Gualjaina Spring Creek

 17 miles of private spring creek paradise... 

It was the size of my legs! 

George with a big spring creek rainbow

To put things into perspective, DePuy spring creek has nearly 3 miles of spring creek and they allow 16 rods per day.  Armstrong's is about 2 miles and they allow 12 rods.  Nelsons is about 1/2 a mile and they allow 6 rods.  Imagine having 17 miles of spring creek and only 6 rods fishing the creek!  Then imagine the creek is only fished once or twice a week!  As you can imagine, the fishing on the Gualjaina is unreal and one of the most fun places to fish for good numbers of rising fish.  If you decide to throw a panacora pattern on, plan on fish literally racing eachother to your fly!   

 

James Anderson spring creek bow

"Jamito" with a nice Arroyo Pescado rainbow.

Anglers may also choose to fish the Arroyo Pescado on day 8.  The Arroyo Pescado is another private spring creek, located to the South of the Gualjaina and East of Esquel.  In the past we have caught some very nice fish here.  We always joke about catching 20 over 20 here in Montana, (20 fish over 20 inches), but one day we actually acheived it at the Arroyo Pescado! 

Jeff fishing the Arroyo Pescado

"El Jefé -  You da mon!"

Looking for hogs

Hog hunting... 

 

Like the Gualjaina, the springs on the Arroyo Pescado let out cool water, producing steady hatches and quick growing trout.  The Arroyo Pescado is also very clear, and the fish are very spooky accordingly.  Fluorocarbon 4X tippet works well here however, as it is strong enough to land most of the hogs and small enough that the fish can't see it.  On rare calm days however, you might have to switch to 5X.   6X would not be a good idea, unless you want to cry after hooking the biggest spring creek fish of your life.  These fish are big and fat and go straight for the weeds.  
 

Chubut Province Brown

A pretty brown from the Arroyo Pescado, this one ate once before lunch missed it, but ate it again after lunch!

 

 

The Arroyo Pescado has two sides of the creek, the "owners side" and the public side, (which remains public with a rod fee).  For some reason you are not allowed to step in the water, most likely because you could wade to the middle and easily fish the owners side.  The creek itself is not that wide however, so a good caster can throw a 90-100 foot cast and fish the owners side from the public side.  

 

Brent Nickerson 

Brent Nickerson with a nice bamboo brown!

Travis locked 

Travis fishing a deep hole on the Arroyo Pescado.

 

We have had calm days on the Arroyo Pescado but we have also had extremely windy days.  If we get lucky and have a calm day, we'll have some amazing sight fishing for big, spooky fish.  If we happen to have a windy day, the fishing can still be excellent, but we'll have to fish blind with buggers, hoppers, beetles, ect.  This is not a problem as the guides know where the lunkers like to hange out.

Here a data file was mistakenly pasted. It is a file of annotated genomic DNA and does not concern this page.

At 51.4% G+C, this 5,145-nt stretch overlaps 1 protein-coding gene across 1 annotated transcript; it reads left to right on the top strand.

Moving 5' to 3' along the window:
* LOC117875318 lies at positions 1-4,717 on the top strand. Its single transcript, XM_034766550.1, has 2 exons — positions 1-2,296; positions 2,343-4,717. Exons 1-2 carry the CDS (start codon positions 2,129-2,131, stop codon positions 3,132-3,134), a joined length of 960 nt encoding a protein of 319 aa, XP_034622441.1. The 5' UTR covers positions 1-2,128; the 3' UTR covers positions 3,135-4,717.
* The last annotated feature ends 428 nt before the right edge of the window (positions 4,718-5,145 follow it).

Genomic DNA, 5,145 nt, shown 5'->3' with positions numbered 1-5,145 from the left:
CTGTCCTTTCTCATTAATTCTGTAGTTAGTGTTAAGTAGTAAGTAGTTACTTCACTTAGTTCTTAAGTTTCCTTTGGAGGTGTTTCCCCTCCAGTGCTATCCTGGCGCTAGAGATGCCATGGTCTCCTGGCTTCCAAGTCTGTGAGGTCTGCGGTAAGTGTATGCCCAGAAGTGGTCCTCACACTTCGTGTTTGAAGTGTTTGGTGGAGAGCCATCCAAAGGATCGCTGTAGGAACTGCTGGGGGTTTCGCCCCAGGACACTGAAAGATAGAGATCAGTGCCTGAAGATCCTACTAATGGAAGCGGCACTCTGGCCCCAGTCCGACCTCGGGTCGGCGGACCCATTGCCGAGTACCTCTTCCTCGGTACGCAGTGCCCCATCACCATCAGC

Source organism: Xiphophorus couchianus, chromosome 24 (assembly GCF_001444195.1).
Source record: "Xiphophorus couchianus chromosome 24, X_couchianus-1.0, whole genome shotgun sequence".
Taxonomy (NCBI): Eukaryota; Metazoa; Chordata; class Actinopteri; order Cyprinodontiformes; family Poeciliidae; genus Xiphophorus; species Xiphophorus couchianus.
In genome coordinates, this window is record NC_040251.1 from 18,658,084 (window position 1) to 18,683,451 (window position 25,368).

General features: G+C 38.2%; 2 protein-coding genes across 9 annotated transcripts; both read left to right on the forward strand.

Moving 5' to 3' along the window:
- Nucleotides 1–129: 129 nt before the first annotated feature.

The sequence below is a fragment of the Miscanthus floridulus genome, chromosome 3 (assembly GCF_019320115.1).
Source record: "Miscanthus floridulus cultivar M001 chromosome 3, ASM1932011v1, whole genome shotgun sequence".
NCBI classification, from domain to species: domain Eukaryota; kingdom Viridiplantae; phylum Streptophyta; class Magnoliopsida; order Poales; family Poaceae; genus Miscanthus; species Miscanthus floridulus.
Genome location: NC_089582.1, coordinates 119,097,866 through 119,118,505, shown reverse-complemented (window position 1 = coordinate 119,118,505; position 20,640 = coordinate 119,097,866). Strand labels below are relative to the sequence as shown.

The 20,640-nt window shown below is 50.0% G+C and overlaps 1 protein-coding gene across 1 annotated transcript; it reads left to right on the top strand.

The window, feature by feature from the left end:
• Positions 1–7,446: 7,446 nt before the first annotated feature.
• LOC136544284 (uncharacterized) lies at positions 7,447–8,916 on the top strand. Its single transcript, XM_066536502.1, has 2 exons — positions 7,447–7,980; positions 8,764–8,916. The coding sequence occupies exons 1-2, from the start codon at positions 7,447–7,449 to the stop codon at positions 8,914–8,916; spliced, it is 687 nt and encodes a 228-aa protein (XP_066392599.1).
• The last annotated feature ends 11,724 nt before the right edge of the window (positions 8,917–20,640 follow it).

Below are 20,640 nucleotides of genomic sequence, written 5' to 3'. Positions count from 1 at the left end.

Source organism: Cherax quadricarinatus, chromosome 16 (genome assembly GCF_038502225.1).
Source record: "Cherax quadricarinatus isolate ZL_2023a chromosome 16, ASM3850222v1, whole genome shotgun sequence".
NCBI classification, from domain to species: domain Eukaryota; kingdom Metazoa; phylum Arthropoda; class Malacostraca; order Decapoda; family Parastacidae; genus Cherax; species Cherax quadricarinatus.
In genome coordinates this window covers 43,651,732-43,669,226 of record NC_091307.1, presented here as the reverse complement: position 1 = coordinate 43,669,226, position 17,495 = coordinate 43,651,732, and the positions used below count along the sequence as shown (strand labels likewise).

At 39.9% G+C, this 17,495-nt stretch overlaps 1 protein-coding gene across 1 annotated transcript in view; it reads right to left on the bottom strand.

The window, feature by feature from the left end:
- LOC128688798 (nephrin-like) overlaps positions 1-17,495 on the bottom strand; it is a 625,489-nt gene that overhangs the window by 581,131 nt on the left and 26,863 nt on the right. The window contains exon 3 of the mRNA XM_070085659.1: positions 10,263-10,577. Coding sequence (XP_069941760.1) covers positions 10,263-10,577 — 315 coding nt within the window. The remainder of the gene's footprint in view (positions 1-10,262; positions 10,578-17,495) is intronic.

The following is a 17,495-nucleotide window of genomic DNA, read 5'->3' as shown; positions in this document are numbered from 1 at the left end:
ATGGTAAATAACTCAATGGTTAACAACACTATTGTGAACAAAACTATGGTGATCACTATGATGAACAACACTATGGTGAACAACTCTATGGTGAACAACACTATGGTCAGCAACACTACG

There are sections of the Arroyo Pescado that have more current (towards the spring origin) and sections that are so slow they almost resemble a pond.  Depending on skill level there is something for everyone here, making it a great choice for all anglers.     

 

Travis Volk big Brook trout

 Travis Volk with a fat Arroyo Pescado brook trout.

 

 

Day 9, 10, 11: (Thurs 1/9, Fri 1/10, Sat 1/11) Fish Lago 1, 2, 3, 4 or 5

Marcos with a 25 inch brook trout

Marcos with one of two back-to-back brookies over 24 inches each!

 Lago 3 looking towards Chile

Lago 3, looking towards the Chilean border.

 

George and Patricio Lago 3

Lago 3, looking back towards Argeninta.

 

From the beautiful, wide open pampas of the Gualjaina valley we'll head south about two hours to Rio Pico. There we will be back in the Andes, looking at the high peaks along the border of Argentina and Chile.  The Rio Pico river winds its way through this hilly lake country on its way through the Andes to the Pacific.  Here we'll stay at a few comfortable, recently built cabins.
 

 Travis Volk nice rainbow

Travis with a nice Lago 3 reed line cruiser... 

 

Javier Diez with a 28" Argentina rainbow

 

Javier Diez with a 28" rainbow from our 2019 trip

In the past, our favorite lake has been #3, famous for its huge browns and Alaska sized rainbows.  However in recent years, larger fish have been found in all 5 lakes.  After talking to Marcos, we can decide as a group which lake we'd like to fish, or we can divide and concquer depending on what everyone would like to do.  For guys who are interested in going for a true monster, we hear the guides have found some even larger fish in Lago 4.  For dry fly anglers, the best fishing is likely going to be Lago 5, as the fish take big dries and the action is more consistent than Lago 3 or 4.